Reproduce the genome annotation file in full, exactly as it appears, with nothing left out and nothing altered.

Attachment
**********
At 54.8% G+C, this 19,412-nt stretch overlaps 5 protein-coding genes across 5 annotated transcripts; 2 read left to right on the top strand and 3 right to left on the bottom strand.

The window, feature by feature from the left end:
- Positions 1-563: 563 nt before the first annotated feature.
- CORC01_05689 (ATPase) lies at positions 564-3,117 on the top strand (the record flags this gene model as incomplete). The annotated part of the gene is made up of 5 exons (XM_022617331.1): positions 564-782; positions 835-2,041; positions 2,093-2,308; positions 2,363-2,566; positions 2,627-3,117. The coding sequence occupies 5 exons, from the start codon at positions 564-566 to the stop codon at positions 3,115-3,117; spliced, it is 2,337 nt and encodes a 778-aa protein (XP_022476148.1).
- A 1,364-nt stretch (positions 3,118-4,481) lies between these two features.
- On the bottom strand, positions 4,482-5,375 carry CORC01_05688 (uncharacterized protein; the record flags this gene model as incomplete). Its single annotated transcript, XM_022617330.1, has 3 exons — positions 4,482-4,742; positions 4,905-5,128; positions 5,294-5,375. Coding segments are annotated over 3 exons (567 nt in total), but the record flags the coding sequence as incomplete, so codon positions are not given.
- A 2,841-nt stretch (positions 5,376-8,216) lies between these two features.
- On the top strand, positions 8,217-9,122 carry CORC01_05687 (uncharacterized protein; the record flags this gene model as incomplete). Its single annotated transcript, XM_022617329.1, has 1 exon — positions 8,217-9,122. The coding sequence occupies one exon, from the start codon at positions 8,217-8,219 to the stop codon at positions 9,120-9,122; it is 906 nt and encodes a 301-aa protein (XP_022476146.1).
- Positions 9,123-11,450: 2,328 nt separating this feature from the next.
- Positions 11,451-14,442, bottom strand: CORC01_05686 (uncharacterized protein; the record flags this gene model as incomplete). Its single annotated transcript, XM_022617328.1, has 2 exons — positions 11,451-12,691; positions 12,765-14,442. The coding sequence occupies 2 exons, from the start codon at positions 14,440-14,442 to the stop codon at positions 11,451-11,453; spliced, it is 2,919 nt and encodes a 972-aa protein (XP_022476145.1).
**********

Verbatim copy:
At 54.8% G+C, this 19,412-nt stretch overlaps 5 protein-coding genes across 5 annotated transcripts; 2 read left to right on the top strand and 3 right to left on the bottom strand.

The window, feature by feature from the left end:
- Positions 1-563: 563 nt before the first annotated feature.
- CORC01_05689 (ATPase) lies at positions 564-3,117 on the top strand (the record flags this gene model as incomplete). The annotated part of the gene is made up of 5 exons (XM_022617331.1): positions 564-782; positions 835-2,041; positions 2,093-2,308; positions 2,363-2,566; positions 2,627-3,117. The coding sequence occupies 5 exons, from the start codon at positions 564-566 to the stop codon at positions 3,115-3,117; spliced, it is 2,337 nt and encodes a 778-aa protein (XP_022476148.1).
- A 1,364-nt stretch (positions 3,118-4,481) lies between these two features.
- On the bottom strand, positions 4,482-5,375 carry CORC01_05688 (uncharacterized protein; the record flags this gene model as incomplete). Its single annotated transcript, XM_022617330.1, has 3 exons — positions 4,482-4,742; positions 4,905-5,128; positions 5,294-5,375. Coding segments are annotated over 3 exons (567 nt in total), but the record flags the coding sequence as incomplete, so codon positions are not given.
- A 2,841-nt stretch (positions 5,376-8,216) lies between these two features.
- On the top strand, positions 8,217-9,122 carry CORC01_05687 (uncharacterized protein; the record flags this gene model as incomplete). Its single annotated transcript, XM_022617329.1, has 1 exon — positions 8,217-9,122. The coding sequence occupies one exon, from the start codon at positions 8,217-8,219 to the stop codon at positions 9,120-9,122; it is 906 nt and encodes a 301-aa protein (XP_022476146.1).
- Positions 9,123-11,450: 2,328 nt separating this feature from the next.
- Positions 11,451-14,442, bottom strand: CORC01_05686 (uncharacterized protein; the record flags this gene model as incomplete). Its single annotated transcript, XM_022617328.1, has 2 exons — positions 11,451-12,691; positions 12,765-14,442. The coding sequence occupies 2 exons, from the start codon at positions 14,440-14,442 to the stop codon at positions 11,451-11,453; spliced, it is 2,919 nt and encodes a 972-aa protein (XP_022476145.1).